Can you remortgage the house you own to rent out the property?
Answered on 14 November 2018
We own our property outright. Valued at £145k. The rental appraisal is valued at circa £600pcm. We have a further cash sum of £40k. We would like to rent out our house and buy somewhere with a value of around £260k, is this possible? My earnings are £25k before tax.
Remortgaging a house you own outright
What you are looking to do is known as a "let to buy", whereby you capital raise on your existing property at the same time as moving it onto to a buy-to-let basis. You then use the funds raised as the deposit for your new main residence.
How much could I borrow?
Typically most lenders cap the borrowing on your current property at 75% of the value (though there are a few who do go higher), which means that we could raise a mortgage of £108,750, which you would add to the £40,000 to go towards the deposit on the new property. The loan can sometimes be restricted by the level of rental income received, with lenders typically looking for the rent to be a minimum of 125% of the monthly payment at either the pay rate or a notional rate (say 5%). Use our minimum rent calculator to see how much you would need to charge, but in your case there seems to be easily enough rent to cover this.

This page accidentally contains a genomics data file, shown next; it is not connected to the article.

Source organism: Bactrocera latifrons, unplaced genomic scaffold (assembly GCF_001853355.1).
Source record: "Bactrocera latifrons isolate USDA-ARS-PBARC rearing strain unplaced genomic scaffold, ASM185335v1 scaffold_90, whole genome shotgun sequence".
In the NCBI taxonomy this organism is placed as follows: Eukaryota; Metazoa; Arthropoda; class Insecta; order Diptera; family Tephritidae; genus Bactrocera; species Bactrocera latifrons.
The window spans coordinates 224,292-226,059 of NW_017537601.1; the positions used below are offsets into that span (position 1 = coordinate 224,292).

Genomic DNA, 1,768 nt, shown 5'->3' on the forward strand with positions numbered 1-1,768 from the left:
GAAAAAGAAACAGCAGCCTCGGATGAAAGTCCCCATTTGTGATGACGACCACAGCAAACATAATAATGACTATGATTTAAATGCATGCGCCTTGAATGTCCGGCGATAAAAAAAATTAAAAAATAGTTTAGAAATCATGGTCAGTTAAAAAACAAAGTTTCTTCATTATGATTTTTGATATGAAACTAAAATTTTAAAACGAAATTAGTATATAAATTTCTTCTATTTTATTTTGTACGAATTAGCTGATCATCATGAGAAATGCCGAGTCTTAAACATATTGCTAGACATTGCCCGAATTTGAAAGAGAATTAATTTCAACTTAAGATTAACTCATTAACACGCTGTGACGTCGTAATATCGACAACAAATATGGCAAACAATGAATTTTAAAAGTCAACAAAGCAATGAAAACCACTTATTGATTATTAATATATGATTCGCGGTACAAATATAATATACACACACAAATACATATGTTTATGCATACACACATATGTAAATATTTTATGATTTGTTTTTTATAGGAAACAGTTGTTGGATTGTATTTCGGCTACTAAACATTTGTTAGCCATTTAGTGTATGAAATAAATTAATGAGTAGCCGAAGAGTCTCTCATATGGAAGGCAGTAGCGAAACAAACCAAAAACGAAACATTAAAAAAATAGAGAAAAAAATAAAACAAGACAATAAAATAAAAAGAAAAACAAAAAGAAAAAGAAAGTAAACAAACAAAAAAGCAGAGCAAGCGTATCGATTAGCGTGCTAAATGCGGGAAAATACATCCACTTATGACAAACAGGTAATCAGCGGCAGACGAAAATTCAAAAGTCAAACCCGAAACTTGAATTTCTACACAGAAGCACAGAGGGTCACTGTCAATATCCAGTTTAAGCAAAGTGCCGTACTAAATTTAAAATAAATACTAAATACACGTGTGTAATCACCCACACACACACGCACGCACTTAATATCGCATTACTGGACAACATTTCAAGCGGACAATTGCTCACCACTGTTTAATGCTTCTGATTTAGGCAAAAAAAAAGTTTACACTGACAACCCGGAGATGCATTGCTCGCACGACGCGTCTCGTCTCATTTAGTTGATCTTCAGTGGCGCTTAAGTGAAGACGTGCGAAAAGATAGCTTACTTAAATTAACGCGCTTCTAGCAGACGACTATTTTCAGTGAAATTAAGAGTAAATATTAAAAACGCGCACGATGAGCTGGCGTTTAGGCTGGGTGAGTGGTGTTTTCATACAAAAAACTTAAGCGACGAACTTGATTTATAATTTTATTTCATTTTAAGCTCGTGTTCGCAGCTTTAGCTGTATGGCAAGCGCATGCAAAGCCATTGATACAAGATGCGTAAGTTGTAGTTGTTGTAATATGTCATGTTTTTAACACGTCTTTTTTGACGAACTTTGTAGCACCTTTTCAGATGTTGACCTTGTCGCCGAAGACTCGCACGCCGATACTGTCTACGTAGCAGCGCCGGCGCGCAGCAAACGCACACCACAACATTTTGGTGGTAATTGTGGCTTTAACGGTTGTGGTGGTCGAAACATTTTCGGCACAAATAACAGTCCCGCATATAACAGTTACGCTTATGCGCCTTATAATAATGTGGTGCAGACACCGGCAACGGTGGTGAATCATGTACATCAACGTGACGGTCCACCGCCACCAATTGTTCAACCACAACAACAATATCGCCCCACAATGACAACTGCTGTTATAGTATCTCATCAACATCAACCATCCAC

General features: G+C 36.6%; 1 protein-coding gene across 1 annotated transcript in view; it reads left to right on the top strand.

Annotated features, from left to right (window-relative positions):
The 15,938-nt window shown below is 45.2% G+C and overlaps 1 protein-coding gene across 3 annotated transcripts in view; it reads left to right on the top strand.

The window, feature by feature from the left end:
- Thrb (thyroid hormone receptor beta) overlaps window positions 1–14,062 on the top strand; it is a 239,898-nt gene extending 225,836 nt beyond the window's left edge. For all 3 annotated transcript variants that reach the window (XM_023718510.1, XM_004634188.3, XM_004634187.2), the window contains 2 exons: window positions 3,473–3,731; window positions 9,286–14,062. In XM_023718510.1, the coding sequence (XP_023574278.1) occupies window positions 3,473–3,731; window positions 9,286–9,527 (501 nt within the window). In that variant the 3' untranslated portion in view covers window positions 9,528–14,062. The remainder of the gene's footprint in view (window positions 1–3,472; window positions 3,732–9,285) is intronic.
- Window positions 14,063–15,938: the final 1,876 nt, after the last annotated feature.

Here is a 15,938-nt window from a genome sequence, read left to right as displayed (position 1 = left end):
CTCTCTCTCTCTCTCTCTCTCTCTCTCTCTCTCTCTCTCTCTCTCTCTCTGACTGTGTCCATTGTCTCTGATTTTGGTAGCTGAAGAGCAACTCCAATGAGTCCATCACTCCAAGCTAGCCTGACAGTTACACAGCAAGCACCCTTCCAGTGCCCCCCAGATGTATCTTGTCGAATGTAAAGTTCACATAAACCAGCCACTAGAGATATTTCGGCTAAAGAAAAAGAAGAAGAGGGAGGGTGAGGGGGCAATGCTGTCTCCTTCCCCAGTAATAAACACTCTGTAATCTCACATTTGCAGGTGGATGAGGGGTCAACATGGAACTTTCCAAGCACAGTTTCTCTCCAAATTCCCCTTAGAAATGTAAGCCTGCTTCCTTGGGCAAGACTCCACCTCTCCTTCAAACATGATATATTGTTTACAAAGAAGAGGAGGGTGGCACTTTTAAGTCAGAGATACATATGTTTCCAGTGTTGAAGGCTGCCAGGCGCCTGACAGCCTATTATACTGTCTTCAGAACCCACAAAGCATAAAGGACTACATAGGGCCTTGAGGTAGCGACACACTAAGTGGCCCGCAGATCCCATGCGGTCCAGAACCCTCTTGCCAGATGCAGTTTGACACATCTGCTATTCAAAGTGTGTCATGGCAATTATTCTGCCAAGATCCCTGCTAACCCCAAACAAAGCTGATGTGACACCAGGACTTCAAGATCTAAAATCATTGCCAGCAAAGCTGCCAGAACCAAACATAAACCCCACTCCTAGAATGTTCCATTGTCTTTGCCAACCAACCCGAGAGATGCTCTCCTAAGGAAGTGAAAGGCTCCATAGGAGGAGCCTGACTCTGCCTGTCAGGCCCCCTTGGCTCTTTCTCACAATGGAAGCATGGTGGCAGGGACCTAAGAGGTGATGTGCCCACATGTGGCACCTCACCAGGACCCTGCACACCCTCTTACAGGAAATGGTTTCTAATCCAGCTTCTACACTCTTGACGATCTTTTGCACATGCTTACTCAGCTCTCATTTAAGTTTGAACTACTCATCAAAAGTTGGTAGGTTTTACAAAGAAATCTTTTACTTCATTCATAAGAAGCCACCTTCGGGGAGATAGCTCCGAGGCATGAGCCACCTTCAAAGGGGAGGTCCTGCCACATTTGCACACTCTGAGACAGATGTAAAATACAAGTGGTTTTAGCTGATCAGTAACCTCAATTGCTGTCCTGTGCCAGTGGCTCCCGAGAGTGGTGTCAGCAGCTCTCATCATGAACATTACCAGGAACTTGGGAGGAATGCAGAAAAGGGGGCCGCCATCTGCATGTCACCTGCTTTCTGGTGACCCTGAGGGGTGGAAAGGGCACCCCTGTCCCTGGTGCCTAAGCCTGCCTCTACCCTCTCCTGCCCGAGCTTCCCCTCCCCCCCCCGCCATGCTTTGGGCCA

At the same time we would then arrange a main residence mortgage for you for your new home, in the region of £111,250 which with your earnings of £25,000 should be fairly straight forward to achieve.
One of the real plus points of 'let to buy' is that we can choose from the whole of the mortgage for both mortgages, rather than one lender to do both.
If this sounds of interest to you, then please call us on 0330 433 2927 and we'll arrange for you to speak in more detail to one of our consultants.
Ask The Mortgage Experts answers are based on the information provided and do not constitute advice under the Financial Services & Markets Act. They reflect the personal views of the authors and do not necessarily represent the views, positions, strategies or opinions of John Charcol. All comments are made in good faith, and John Charcol will not accept liability for them. We recommend you seek professional advice with regard to any of these topics where appropriate.